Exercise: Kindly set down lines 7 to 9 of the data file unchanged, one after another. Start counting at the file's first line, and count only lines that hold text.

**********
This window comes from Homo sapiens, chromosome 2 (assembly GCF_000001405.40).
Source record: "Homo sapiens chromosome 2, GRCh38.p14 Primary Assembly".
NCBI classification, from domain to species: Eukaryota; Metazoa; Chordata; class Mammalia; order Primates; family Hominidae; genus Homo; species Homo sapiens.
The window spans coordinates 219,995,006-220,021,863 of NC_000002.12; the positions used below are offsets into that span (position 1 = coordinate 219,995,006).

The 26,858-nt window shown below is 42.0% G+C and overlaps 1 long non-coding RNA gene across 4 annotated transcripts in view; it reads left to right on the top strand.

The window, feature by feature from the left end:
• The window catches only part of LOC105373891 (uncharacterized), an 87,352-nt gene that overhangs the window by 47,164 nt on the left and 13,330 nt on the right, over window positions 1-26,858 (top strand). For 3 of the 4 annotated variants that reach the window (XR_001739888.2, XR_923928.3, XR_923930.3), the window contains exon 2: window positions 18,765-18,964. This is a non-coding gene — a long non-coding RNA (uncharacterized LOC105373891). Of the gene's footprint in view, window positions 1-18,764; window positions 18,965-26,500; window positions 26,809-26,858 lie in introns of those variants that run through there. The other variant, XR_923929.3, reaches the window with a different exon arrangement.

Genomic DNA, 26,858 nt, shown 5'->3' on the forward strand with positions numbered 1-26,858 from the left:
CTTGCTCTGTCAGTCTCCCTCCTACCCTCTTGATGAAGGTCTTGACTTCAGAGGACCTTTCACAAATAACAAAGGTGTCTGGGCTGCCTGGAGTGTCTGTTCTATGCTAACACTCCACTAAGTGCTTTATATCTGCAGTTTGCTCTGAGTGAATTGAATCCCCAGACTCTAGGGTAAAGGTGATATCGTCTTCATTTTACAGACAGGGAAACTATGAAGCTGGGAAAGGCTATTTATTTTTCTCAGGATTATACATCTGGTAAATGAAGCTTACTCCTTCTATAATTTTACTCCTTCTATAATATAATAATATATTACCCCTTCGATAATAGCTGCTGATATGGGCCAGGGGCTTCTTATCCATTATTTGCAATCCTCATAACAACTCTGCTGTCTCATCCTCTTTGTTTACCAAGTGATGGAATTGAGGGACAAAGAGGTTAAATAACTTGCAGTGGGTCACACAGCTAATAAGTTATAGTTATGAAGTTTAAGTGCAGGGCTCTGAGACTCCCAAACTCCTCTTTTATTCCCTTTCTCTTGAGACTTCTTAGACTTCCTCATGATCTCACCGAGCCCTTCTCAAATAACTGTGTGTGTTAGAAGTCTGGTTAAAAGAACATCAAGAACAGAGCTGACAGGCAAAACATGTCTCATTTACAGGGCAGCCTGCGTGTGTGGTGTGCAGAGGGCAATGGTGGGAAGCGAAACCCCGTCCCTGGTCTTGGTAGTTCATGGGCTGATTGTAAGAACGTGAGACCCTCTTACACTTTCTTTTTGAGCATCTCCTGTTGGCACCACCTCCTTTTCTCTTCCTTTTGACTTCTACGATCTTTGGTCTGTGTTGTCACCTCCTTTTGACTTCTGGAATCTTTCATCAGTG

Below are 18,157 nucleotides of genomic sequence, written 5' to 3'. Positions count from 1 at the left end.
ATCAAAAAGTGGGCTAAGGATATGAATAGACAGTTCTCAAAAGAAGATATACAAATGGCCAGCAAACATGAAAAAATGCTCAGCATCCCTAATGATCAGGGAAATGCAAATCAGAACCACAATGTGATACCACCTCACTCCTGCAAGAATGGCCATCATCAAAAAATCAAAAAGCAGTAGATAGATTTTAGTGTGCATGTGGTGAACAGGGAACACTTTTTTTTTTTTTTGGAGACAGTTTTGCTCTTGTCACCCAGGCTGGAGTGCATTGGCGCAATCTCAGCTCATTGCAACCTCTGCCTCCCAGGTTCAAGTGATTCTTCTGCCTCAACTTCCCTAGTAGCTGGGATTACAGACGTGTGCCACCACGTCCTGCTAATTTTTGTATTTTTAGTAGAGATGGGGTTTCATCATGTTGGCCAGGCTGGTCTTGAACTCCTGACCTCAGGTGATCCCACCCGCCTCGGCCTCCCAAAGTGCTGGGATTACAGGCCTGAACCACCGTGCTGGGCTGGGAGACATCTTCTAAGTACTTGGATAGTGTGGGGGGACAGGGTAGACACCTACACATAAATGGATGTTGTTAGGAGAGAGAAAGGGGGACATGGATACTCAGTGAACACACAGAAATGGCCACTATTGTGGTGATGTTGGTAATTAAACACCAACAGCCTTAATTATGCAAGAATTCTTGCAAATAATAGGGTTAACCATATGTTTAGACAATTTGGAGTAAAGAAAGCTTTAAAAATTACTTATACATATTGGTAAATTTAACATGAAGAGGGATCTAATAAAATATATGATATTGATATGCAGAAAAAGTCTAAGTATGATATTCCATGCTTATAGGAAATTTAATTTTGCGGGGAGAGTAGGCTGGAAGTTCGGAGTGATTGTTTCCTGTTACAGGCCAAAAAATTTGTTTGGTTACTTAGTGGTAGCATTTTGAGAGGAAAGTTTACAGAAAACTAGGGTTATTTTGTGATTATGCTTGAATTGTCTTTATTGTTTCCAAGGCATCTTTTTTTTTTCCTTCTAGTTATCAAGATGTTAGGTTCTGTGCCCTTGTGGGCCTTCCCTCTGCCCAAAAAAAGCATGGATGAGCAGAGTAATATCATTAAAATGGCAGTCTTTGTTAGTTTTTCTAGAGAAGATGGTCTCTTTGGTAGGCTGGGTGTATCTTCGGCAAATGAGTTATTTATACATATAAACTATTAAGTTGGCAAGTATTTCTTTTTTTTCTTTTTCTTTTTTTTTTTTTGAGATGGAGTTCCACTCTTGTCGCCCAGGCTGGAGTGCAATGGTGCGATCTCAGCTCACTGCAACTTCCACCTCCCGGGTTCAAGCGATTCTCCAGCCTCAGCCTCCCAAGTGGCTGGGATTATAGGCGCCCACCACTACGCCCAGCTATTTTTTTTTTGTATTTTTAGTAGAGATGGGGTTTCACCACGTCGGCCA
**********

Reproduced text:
• The window catches only part of LOC105373891 (uncharacterized), an 87,352-nt gene that overhangs the window by 47,164 nt on the left and 13,330 nt on the right, over window positions 1-26,858 (top strand). For 3 of the 4 annotated variants that reach the window (XR_001739888.2, XR_923928.3, XR_923930.3), the window contains exon 2: window positions 18,765-18,964. This is a non-coding gene — a long non-coding RNA (uncharacterized LOC105373891). Of the gene's footprint in view, window positions 1-18,764; window positions 18,965-26,500; window positions 26,809-26,858 lie in introns of those variants that run through there. The other variant, XR_923929.3, reaches the window with a different exon arrangement.

Genomic DNA, 26,858 nt, shown 5'->3' on the forward strand with positions numbered 1-26,858 from the left:
CTTGCTCTGTCAGTCTCCCTCCTACCCTCTTGATGAAGGTCTTGACTTCAGAGGACCTTTCACAAATAACAAAGGTGTCTGGGCTGCCTGGAGTGTCTGTTCTATGCTAACACTCCACTAAGTGCTTTATATCTGCAGTTTGCTCTGAGTGAATTGAATCCCCAGACTCTAGGGTAAAGGTGATATCGTCTTCATTTTACAGACAGGGAAACTATGAAGCTGGGAAAGGCTATTTATTTTTCTCAGGATTATACATCTGGTAAATGAAGCTTACTCCTTCTATAATTTTACTCCTTCTATAATATAATAATATATTACCCCTTCGATAATAGCTGCTGATATGGGCCAGGGGCTTCTTATCCATTATTTGCAATCCTCATAACAACTCTGCTGTCTCATCCTCTTTGTTTACCAAGTGATGGAATTGAGGGACAAAGAGGTTAAATAACTTGCAGTGGGTCACACAGCTAATAAGTTATAGTTATGAAGTTTAAGTGCAGGGCTCTGAGACTCCCAAACTCCTCTTTTATTCCCTTTCTCTTGAGACTTCTTAGACTTCCTCATGATCTCACCGAGCCCTTCTCAAATAACTGTGTGTGTTAGAAGTCTGGTTAAAAGAACATCAAGAACAGAGCTGACAGGCAAAACATGTCTCATTTACAGGGCAGCCTGCGTGTGTGGTGTGCAGAGGGCAATGGTGGGAAGCGAAACCCCGTCCCTGGTCTTGGTAGTTCATGGGCTGATTGTAAGAACGTGAGACCCTCTTACACTTTCTTTTTGAGCATCTCCTGTTGGCACCACCTCCTTTTCTCTTCCTTTTGACTTCTACGATCTTTGGTCTGTGTTGTCACCTCCTTTTGACTTCTGGAATCTTTCATCAGTG